• My Greatest Fear For My Child — Jennifer at Hybrid Rasta Mama admits that she has struggled with not allowing her fears to control her and how the reality of this was blown wide open when she became a mother.
  • Procactive Steps to Calm Parenting Fears — Every parent has certain fears related to dangerous situations, That Mama Gretchen shares ways she is preparing herself and her children for emergencies.
  • Homeschooling Fears – Will My Children Regret Being Homeschooled? — Deb Chitwood at Living Montessori Now shares an interview with her now-adult children that answers a question she had throughout their homeschooling.
  • An Uneasy Truce — Homeschooler and recent convert to unschooling, Tam at tinsenpup shares just a few of the things she tries to keep in mind when fear and insecurity begin to take hold.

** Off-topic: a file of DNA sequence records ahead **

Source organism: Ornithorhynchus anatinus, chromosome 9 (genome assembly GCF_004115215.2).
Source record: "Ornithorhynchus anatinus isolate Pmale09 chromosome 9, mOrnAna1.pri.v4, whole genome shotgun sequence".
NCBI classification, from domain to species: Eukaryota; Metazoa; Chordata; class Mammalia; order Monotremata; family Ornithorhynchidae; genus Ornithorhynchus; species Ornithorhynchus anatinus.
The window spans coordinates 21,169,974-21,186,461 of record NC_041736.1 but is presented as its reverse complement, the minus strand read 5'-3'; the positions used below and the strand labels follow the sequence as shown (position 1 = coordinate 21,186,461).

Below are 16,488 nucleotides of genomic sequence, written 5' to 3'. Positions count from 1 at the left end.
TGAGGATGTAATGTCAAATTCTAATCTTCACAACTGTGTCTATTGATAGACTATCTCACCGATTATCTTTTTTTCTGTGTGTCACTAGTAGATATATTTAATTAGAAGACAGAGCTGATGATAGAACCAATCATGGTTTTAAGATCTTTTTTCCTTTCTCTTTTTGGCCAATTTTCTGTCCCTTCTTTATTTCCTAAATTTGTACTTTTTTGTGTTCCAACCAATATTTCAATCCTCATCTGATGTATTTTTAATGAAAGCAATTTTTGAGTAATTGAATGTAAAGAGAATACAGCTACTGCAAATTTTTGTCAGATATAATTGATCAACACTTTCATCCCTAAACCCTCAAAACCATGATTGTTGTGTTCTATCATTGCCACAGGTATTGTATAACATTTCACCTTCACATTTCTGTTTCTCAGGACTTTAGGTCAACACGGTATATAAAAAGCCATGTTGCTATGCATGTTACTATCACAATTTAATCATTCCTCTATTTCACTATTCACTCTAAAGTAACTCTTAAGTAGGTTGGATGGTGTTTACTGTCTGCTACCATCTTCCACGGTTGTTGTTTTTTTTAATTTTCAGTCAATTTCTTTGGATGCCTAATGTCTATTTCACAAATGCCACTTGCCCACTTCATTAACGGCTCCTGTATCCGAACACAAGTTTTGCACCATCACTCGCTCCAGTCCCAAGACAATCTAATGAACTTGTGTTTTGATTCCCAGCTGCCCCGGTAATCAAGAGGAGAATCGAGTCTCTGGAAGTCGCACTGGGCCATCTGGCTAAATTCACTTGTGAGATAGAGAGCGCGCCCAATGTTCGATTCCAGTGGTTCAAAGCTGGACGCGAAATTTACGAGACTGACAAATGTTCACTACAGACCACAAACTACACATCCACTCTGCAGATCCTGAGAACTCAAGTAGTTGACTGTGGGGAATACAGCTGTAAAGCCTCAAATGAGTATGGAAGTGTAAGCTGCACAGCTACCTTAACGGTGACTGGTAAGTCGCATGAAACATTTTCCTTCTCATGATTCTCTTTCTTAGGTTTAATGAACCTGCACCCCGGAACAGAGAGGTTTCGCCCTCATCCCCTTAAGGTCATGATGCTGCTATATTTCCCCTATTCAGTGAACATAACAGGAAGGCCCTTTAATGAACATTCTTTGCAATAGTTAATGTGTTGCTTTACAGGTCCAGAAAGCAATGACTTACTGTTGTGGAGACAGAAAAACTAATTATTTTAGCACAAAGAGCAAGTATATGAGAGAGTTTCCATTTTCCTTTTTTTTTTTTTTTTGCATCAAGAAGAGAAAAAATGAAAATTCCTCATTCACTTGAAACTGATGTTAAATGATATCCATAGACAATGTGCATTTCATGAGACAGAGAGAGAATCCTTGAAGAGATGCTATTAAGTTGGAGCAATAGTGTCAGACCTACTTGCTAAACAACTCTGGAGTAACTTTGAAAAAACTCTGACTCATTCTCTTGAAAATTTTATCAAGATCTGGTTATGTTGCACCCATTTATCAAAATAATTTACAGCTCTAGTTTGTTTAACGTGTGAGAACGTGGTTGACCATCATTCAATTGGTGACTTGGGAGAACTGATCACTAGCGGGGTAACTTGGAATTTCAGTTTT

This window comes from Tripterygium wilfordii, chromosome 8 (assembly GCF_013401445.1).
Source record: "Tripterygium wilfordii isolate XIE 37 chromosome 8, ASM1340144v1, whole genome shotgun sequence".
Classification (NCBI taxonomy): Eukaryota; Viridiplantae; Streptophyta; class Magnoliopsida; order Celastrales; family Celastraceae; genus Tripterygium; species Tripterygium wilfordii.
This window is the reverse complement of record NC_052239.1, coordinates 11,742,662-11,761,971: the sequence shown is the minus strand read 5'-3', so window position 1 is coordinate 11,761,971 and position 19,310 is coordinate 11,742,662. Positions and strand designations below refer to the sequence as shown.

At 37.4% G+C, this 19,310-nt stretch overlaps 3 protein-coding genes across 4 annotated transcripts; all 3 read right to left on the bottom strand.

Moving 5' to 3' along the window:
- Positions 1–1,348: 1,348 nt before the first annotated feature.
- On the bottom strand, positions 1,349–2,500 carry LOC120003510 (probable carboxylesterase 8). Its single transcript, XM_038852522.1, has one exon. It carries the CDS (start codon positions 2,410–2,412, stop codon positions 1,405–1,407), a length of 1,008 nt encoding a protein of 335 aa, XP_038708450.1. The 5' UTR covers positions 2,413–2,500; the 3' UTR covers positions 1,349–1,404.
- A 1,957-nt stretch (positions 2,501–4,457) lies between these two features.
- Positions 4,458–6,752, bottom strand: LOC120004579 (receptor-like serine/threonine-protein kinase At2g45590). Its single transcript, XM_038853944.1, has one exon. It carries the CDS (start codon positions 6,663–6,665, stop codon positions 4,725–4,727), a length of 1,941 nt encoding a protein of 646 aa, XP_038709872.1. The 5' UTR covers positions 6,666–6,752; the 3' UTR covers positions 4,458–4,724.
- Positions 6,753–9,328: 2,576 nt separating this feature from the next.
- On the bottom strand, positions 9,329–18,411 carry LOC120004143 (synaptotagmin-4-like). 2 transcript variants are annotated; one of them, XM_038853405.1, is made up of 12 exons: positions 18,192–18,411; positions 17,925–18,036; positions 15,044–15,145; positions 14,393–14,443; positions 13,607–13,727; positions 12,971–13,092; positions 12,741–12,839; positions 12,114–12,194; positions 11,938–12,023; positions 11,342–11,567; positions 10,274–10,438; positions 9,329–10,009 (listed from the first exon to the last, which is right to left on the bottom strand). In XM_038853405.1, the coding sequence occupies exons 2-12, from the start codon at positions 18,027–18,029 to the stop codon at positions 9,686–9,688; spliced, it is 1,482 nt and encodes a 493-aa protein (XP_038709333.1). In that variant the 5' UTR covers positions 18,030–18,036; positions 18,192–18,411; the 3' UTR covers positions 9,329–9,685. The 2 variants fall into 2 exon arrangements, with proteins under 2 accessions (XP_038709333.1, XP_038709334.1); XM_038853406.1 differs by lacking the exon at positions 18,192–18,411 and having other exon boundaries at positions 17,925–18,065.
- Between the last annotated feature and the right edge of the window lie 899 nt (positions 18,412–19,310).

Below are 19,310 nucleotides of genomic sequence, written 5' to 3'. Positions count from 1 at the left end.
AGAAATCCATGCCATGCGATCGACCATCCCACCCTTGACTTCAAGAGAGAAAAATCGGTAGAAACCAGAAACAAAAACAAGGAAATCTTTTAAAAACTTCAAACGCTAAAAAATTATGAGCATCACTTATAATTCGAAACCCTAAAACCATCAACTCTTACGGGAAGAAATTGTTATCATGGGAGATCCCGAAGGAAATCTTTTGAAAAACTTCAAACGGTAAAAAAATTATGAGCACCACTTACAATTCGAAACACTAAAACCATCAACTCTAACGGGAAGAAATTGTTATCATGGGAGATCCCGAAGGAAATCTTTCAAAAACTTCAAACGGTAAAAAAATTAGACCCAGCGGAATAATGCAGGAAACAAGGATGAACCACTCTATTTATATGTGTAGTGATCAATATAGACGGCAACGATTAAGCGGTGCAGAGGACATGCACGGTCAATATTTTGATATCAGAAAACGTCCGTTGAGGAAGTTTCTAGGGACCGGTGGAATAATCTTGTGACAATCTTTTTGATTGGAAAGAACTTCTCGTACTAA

• Fearing the worst, expecting the best — Tarana at Sand In My Toes writes about fears that come with parenting, and why we must overcome them.
  • Can I be the parent I want to be? — Amanda at Postilius confronts her struggle to peacefully parent a preschooler
  • Out of Mind, Out of Fear — How does Jorje of Momma Jorje deal with her pretty steep, long-term fears regarding her son's future?
  • I Don't Homeschool to Manage My Kids' Transcripts — One of Dionna at Code Name: Mama's fears of parenting is that she will get so caught up in the monotony, the details of homeschooling, the minutiae of everyday life, the routine of taking care of a household - that she will forget to actually be present in the moment with her children.